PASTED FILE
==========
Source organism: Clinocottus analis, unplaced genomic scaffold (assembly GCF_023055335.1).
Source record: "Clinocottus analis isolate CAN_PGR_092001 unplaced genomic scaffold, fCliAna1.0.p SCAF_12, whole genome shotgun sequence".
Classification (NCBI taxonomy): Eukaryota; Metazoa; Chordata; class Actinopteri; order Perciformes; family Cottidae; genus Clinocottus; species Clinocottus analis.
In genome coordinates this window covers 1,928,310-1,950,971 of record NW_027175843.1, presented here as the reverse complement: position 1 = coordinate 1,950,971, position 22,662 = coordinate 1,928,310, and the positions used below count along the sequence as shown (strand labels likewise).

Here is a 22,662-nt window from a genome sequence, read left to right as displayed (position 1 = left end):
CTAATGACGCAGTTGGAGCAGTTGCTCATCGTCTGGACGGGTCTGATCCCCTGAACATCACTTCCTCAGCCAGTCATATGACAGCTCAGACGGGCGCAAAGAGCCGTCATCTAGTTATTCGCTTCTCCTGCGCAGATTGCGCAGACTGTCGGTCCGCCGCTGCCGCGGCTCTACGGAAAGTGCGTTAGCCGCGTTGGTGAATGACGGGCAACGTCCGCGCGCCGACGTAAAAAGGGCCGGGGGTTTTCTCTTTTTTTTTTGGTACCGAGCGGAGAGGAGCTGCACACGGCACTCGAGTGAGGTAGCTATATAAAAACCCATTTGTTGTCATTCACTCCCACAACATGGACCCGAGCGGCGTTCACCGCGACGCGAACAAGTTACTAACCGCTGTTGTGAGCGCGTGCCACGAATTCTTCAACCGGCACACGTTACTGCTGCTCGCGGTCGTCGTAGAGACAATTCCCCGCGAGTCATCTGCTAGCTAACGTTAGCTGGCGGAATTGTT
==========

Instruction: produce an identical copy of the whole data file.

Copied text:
Source organism: Clinocottus analis, unplaced genomic scaffold (assembly GCF_023055335.1).
Source record: "Clinocottus analis isolate CAN_PGR_092001 unplaced genomic scaffold, fCliAna1.0.p SCAF_12, whole genome shotgun sequence".
Classification (NCBI taxonomy): Eukaryota; Metazoa; Chordata; class Actinopteri; order Perciformes; family Cottidae; genus Clinocottus; species Clinocottus analis.
In genome coordinates this window covers 1,928,310-1,950,971 of record NW_027175843.1, presented here as the reverse complement: position 1 = coordinate 1,950,971, position 22,662 = coordinate 1,928,310, and the positions used below count along the sequence as shown (strand labels likewise).

Here is a 22,662-nt window from a genome sequence, read left to right as displayed (position 1 = left end):
CTAATGACGCAGTTGGAGCAGTTGCTCATCGTCTGGACGGGTCTGATCCCCTGAACATCACTTCCTCAGCCAGTCATATGACAGCTCAGACGGGCGCAAAGAGCCGTCATCTAGTTATTCGCTTCTCCTGCGCAGATTGCGCAGACTGTCGGTCCGCCGCTGCCGCGGCTCTACGGAAAGTGCGTTAGCCGCGTTGGTGAATGACGGGCAACGTCCGCGCGCCGACGTAAAAAGGGCCGGGGGTTTTCTCTTTTTTTTTTGGTACCGAGCGGAGAGGAGCTGCACACGGCACTCGAGTGAGGTAGCTATATAAAAACCCATTTGTTGTCATTCACTCCCACAACATGGACCCGAGCGGCGTTCACCGCGACGCGAACAAGTTACTAACCGCTGTTGTGAGCGCGTGCCACGAATTCTTCAACCGGCACACGTTACTGCTGCTCGCGGTCGTCGTAGAGACAATTCCCCGCGAGTCATCTGCTAGCTAACGTTAGCTGGCGGAATTGTT